Fathering, forgiveness and fierce love

by Alicia Rudnicki, Library Mix

It is the eleventh hour, that last chance time, and although Father’s Day has just passed it will still be on the minds of many as they awake. So there is a brief opportunity to deal with the subject that I have ruminated on in various forms and situations in recent months—the imperfection of father-child relationships.

While at the library, by chance, I found two powerful books  that I selected for reasons other than the subject of fatherhood. I was interested in the spunky looking little girl on the cover of one book and the somber but charming little Chinese boy on the other cover.

Who were these children?
I wanted to know how the girl overcame poverty to become one of the first black women at Yale. I wanted to know what it was like for the boy to grow up in the tumult of communist China.

Although I did learn the answers to these questions, I discovered a much larger shared truth—the way in which negative relationships with fathers can forge great ambition and great pain.

In Unafraid of the Dark, A Memoir, Rosemary L. Bray, a former editor of the New York Times Book Review tells how the U.S. welfare system and her mother’s ingenuity rescued their family from the unreliability and  violence of an alcoholic father driven to despair by racism and the limitations of his life.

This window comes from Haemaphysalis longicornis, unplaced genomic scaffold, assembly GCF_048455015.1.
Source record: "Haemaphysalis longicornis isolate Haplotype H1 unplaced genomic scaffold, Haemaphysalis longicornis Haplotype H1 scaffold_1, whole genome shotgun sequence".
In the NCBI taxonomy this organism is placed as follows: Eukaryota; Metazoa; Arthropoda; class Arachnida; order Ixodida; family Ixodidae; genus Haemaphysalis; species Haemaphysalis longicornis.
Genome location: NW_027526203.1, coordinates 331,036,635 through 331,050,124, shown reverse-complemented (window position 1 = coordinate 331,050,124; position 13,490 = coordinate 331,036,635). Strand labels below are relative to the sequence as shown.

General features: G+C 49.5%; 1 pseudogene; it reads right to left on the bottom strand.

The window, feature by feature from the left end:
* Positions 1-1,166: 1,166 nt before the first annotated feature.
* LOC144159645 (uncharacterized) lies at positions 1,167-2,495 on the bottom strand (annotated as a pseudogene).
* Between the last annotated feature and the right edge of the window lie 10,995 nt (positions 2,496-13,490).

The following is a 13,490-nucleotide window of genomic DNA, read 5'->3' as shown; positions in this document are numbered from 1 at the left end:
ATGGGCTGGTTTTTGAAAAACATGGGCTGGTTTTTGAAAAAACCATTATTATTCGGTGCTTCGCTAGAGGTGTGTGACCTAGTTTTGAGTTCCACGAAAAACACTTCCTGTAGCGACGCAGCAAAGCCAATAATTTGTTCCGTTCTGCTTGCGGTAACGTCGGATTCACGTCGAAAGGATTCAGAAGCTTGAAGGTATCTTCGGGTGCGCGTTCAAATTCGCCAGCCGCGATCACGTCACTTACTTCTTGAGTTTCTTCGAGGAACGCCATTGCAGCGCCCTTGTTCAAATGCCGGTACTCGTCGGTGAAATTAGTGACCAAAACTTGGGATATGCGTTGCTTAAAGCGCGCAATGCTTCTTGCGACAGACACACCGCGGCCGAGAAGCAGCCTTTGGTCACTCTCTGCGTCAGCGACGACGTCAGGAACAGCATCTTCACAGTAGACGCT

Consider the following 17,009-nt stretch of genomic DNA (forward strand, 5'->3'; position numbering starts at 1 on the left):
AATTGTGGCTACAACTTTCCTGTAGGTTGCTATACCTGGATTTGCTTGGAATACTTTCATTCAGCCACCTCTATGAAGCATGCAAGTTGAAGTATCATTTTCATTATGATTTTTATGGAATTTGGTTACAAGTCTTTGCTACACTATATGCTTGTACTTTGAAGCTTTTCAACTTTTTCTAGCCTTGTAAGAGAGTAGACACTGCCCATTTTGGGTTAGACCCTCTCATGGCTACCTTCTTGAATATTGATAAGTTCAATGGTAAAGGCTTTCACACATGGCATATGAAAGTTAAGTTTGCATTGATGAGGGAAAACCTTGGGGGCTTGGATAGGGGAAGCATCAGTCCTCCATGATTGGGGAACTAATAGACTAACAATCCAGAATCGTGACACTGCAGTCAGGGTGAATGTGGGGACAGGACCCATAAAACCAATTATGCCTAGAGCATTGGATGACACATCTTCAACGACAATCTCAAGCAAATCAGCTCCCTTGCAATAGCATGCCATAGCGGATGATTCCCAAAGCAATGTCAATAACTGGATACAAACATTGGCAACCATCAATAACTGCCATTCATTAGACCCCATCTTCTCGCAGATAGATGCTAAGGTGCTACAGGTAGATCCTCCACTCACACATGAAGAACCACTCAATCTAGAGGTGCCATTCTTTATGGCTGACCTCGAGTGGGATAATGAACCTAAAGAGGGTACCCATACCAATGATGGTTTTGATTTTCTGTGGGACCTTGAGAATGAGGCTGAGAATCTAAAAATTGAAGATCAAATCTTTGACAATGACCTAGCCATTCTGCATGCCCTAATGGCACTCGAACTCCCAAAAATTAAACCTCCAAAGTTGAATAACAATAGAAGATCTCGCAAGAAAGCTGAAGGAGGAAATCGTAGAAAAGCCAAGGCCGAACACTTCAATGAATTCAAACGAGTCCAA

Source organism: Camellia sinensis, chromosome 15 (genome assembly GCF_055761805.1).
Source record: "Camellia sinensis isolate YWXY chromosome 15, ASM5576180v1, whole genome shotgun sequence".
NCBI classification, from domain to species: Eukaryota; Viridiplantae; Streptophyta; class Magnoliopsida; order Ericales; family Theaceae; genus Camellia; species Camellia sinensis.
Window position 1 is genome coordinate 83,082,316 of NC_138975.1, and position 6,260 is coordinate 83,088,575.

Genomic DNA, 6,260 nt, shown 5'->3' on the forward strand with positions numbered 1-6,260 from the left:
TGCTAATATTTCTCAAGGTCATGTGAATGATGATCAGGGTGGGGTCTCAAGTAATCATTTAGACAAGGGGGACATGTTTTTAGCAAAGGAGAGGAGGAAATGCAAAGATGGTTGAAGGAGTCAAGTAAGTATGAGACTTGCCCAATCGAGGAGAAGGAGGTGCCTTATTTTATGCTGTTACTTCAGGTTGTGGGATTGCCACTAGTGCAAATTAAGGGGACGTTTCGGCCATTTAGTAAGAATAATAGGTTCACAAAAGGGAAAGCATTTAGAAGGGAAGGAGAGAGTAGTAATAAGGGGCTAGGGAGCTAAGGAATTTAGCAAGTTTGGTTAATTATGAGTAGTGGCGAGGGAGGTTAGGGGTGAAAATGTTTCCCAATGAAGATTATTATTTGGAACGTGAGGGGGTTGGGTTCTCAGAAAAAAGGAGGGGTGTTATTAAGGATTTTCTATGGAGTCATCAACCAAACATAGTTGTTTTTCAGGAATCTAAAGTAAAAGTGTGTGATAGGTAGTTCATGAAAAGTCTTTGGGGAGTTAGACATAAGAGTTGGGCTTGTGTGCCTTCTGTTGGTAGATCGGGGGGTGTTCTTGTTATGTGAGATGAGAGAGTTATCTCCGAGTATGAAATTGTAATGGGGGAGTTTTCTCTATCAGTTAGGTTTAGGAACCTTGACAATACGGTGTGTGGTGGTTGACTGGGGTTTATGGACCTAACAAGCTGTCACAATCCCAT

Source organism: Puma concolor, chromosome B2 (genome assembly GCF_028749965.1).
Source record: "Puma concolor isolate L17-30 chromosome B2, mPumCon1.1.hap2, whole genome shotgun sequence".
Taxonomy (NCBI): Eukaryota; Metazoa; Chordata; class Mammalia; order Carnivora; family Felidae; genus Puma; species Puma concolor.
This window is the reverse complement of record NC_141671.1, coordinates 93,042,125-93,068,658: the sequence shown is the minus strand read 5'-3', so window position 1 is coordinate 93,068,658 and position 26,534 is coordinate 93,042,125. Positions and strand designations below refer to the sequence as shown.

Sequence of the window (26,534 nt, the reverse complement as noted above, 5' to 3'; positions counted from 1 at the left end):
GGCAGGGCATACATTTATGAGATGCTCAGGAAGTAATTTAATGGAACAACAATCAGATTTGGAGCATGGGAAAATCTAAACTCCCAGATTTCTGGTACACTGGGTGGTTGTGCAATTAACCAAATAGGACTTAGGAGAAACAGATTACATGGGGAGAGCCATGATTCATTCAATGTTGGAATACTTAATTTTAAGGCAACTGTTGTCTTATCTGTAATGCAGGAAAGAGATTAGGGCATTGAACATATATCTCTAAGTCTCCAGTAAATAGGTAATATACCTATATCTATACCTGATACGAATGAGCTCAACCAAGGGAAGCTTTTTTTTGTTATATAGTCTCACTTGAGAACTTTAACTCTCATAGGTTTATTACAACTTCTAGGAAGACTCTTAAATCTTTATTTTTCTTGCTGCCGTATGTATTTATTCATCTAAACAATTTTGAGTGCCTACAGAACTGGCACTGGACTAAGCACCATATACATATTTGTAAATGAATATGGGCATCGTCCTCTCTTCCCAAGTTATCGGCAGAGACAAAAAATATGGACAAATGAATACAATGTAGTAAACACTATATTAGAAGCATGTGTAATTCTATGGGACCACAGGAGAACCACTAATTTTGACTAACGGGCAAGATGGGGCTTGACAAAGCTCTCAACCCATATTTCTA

A power-hungry father
In The Bitter Sea, Coming of Age in China Before Mao, by Charles N. Li, the author leads readers from the fall of Chiang Kai-shek’s Nationalist Chinese government through the terrors and deprivations of Mao’s Cultural Revolution in the 1960s.

But what loomed much larger for Li—who viewed the growth of communism in China firsthand from early childhood—was the dangerous selfishness, neglect, and disrespect of his power-hungry father.

In time, both Bray and Li moved toward a shaky forgiveness. Bray eventually became a minister as well as a widely published journalist. Li emigrated to the U.S. and became a professor of linguistics at the University of California at Santa Barbara.

Both of these beautifully written books deserve wider audiences as well as a place on high school and college reading lists.


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